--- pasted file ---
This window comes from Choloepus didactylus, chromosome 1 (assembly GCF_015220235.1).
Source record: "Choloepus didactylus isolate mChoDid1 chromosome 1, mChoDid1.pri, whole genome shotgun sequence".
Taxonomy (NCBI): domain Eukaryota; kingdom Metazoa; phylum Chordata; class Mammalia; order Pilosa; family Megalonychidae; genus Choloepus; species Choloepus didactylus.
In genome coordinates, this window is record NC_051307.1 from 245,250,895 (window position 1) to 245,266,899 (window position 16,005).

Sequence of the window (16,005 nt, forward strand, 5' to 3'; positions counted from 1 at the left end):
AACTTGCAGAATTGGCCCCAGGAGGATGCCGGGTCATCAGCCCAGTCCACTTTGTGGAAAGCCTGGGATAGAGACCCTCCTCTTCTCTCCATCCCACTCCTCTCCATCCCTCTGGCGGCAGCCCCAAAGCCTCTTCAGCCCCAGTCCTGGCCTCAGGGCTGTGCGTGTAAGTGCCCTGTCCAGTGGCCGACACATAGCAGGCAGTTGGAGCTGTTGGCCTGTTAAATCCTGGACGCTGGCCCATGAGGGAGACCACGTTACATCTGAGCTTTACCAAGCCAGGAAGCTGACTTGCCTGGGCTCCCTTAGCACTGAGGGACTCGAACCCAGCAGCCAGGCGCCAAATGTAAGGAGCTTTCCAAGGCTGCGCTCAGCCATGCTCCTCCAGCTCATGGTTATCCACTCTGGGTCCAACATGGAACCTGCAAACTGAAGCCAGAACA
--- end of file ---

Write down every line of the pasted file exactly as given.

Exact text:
This window comes from Choloepus didactylus, chromosome 1 (assembly GCF_015220235.1).
Source record: "Choloepus didactylus isolate mChoDid1 chromosome 1, mChoDid1.pri, whole genome shotgun sequence".
Taxonomy (NCBI): domain Eukaryota; kingdom Metazoa; phylum Chordata; class Mammalia; order Pilosa; family Megalonychidae; genus Choloepus; species Choloepus didactylus.
In genome coordinates, this window is record NC_051307.1 from 245,250,895 (window position 1) to 245,266,899 (window position 16,005).

Sequence of the window (16,005 nt, forward strand, 5' to 3'; positions counted from 1 at the left end):
AACTTGCAGAATTGGCCCCAGGAGGATGCCGGGTCATCAGCCCAGTCCACTTTGTGGAAAGCCTGGGATAGAGACCCTCCTCTTCTCTCCATCCCACTCCTCTCCATCCCTCTGGCGGCAGCCCCAAAGCCTCTTCAGCCCCAGTCCTGGCCTCAGGGCTGTGCGTGTAAGTGCCCTGTCCAGTGGCCGACACATAGCAGGCAGTTGGAGCTGTTGGCCTGTTAAATCCTGGACGCTGGCCCATGAGGGAGACCACGTTACATCTGAGCTTTACCAAGCCAGGAAGCTGACTTGCCTGGGCTCCCTTAGCACTGAGGGACTCGAACCCAGCAGCCAGGCGCCAAATGTAAGGAGCTTTCCAAGGCTGCGCTCAGCCATGCTCCTCCAGCTCATGGTTATCCACTCTGGGTCCAACATGGAACCTGCAAACTGAAGCCAGAACA